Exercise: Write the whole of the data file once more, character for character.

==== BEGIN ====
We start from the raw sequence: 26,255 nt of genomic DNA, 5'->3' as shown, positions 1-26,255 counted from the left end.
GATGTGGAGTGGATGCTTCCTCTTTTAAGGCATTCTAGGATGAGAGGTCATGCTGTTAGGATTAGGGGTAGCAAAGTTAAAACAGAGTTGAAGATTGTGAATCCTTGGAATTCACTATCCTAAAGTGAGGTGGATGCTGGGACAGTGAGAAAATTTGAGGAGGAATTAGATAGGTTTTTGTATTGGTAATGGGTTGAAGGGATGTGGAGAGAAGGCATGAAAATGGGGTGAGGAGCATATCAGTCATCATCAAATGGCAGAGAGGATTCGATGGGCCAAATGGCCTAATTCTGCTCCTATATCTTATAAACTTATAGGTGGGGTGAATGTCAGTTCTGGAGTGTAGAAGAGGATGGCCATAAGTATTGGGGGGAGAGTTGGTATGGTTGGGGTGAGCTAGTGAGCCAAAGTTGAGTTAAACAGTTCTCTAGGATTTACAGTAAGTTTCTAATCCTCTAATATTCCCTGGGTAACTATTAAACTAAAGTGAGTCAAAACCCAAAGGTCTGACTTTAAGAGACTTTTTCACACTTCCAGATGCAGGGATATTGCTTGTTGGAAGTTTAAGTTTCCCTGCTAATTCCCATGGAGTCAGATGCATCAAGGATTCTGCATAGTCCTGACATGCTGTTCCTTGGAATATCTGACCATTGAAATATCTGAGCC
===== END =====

We start from the raw sequence: 26,255 nt of genomic DNA, 5'->3' as shown, positions 1-26,255 counted from the left end.
GATGTGGAGTGGATGCTTCCTCTTTTAAGGCATTCTAGGATGAGAGGTCATGCTGTTAGGATTAGGGGTAGCAAAGTTAAAACAGAGTTGAAGATTGTGAATCCTTGGAATTCACTATCCTAAAGTGAGGTGGATGCTGGGACAGTGAGAAAATTTGAGGAGGAATTAGATAGGTTTTTGTATTGGTAATGGGTTGAAGGGATGTGGAGAGAAGGCATGAAAATGGGGTGAGGAGCATATCAGTCATCATCAAATGGCAGAGAGGATTCGATGGGCCAAATGGCCTAATTCTGCTCCTATATCTTATAAACTTATAGGTGGGGTGAATGTCAGTTCTGGAGTGTAGAAGAGGATGGCCATAAGTATTGGGGGGAGAGTTGGTATGGTTGGGGTGAGCTAGTGAGCCAAAGTTGAGTTAAACAGTTCTCTAGGATTTACAGTAAGTTTCTAATCCTCTAATATTCCCTGGGTAACTATTAAACTAAAGTGAGTCAAAACCCAAAGGTCTGACTTTAAGAGACTTTTTCACACTTCCAGATGCAGGGATATTGCTTGTTGGAAGTTTAAGTTTCCCTGCTAATTCCCATGGAGTCAGATGCATCAAGGATTCTGCATAGTCCTGACATGCTGTTCCTTGGAATATCTGACCATTGAAATATCTGAGCC